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The Casualty GapThe Causes and Consequences of American Wartime Inequalities$
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Douglas Kriner and Francis Shen

Print publication date: 2010

Print ISBN-13: 9780195390964

Published to Oxford Scholarship Online: May 2010

DOI: 10.1093/acprof:oso/9780195390964.001.0001

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The Casualty Gap and Civic Engagement

The Casualty Gap and Civic Engagement

(p.191) 8 The Casualty Gap and Civic Engagement
The Casualty Gap

Douglas L. Kriner (Contributor Webpage)

Francis X. Shen (Contributor Webpage)

Oxford University Press

Through a series of empirical analyses of individual-level survey data from the National Election Study and the Social Capital Benchmark Survey, as well as analysis of aggregate electoral turnout data at the county level, this chapter examines the immediate and lasting effects of the considerable variance in communities' wartime experience in Vietnam, Korea, and World War II, on their residents' patterns of political engagement and participation. The analysis reveals very different dynamics in the wake of the three conflicts. Across the data sets, statistical models find that respondents from communities that suffered higher casualty rates in Vietnam and Korea reported lower levels of trust in government, interest in politics, and electoral and nonelectoral political participation than respondents with identical demographic characteristics from cities and towns that sustained lower casualty rates in these conflicts. By contrast, respondents from communities that endured the heaviest burdens in World War II were just as politically engaged as their peers, if not more so. However, while the conflicts in Vietnam and Korea may have fundamentally reshaped citizens' relationship with the federal government, citizens did not let their resentment toward government policies affect all of their participatory activities. More nuanced data from the Social Capital Benchmark Survey reveal that Vietnam casualty rates had no discernible impact on nonpolitical forms of civic engagement such as charitable giving, volunteering, and organizational activity.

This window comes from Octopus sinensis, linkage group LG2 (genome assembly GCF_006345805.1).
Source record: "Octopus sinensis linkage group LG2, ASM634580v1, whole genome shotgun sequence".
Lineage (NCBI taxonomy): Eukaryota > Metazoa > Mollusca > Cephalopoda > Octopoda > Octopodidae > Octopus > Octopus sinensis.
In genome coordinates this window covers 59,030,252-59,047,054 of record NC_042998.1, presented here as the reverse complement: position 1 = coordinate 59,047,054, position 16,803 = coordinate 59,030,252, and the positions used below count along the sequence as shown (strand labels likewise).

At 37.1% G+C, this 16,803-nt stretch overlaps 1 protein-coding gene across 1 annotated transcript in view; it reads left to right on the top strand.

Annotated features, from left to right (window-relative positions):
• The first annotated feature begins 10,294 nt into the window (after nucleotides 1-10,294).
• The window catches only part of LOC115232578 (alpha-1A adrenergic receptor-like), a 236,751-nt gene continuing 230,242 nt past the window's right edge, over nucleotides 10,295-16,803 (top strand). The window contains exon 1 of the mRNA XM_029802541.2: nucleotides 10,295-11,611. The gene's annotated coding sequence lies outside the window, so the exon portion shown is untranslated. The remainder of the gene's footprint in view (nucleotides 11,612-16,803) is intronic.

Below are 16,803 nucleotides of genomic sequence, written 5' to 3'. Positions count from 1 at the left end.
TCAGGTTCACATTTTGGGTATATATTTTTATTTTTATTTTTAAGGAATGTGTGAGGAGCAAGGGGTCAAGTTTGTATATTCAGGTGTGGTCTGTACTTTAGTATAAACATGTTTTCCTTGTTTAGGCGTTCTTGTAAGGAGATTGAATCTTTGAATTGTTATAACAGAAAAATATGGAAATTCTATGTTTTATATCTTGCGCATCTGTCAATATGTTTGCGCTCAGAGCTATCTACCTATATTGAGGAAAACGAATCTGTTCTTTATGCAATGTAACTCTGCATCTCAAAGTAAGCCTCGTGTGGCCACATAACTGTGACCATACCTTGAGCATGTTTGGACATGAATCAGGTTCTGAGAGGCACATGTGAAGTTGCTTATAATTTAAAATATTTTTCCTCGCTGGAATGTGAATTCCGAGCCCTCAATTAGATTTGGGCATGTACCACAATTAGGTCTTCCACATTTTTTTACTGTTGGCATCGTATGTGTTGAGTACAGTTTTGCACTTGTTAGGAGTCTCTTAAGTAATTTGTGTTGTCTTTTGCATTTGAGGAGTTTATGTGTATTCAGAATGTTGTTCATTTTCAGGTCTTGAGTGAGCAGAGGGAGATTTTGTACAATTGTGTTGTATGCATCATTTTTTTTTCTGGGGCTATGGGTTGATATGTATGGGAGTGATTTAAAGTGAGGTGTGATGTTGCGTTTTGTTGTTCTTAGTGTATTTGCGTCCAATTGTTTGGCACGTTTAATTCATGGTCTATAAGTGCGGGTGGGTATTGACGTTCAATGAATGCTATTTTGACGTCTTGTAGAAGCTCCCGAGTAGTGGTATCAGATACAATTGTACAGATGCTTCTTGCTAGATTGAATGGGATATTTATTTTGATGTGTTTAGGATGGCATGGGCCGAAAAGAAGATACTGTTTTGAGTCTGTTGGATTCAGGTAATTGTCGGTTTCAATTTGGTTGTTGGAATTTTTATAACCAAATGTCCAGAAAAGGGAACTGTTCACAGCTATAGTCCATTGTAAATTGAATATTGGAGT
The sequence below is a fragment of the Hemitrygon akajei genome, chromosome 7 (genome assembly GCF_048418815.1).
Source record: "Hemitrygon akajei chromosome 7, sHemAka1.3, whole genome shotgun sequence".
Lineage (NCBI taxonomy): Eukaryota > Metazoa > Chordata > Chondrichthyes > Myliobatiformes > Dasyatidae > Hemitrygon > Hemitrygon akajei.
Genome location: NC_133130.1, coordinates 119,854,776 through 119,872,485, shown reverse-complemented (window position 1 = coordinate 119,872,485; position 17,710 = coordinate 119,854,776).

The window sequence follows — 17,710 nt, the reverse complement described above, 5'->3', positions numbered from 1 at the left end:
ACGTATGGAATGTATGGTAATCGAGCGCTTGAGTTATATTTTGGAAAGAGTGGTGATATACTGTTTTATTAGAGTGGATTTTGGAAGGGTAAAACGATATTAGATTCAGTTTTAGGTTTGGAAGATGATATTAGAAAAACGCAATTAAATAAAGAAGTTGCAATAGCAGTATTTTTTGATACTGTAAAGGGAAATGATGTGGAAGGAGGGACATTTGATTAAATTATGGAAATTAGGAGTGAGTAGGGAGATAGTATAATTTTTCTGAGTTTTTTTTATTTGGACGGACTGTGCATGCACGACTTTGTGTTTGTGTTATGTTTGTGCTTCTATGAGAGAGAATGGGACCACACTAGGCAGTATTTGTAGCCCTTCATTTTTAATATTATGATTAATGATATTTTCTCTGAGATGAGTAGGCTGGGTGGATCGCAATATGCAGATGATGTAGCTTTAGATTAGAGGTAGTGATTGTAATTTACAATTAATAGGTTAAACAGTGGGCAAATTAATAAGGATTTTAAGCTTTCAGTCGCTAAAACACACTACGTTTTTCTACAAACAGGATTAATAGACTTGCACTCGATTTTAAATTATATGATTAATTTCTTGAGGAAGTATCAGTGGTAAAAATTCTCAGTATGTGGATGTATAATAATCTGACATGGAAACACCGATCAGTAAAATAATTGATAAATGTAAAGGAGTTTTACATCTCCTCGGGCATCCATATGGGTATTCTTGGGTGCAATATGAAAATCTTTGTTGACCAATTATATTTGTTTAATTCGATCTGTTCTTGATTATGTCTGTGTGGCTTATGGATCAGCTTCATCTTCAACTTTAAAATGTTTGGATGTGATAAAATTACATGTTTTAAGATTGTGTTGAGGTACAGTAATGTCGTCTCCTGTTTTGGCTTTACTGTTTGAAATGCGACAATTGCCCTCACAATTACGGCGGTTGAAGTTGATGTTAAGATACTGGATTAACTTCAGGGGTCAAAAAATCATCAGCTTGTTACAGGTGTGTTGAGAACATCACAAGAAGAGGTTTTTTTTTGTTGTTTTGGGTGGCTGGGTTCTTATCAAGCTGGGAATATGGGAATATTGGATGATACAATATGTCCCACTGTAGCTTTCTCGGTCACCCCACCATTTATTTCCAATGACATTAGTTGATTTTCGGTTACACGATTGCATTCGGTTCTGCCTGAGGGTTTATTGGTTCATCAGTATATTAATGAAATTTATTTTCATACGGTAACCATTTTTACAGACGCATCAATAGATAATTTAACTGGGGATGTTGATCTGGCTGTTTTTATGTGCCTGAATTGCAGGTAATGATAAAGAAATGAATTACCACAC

Keywords:   National Election Study, Social Capital, public opinion, war casualties, civic engagement, Vietnam War, Korean War, World War II, casualty rates

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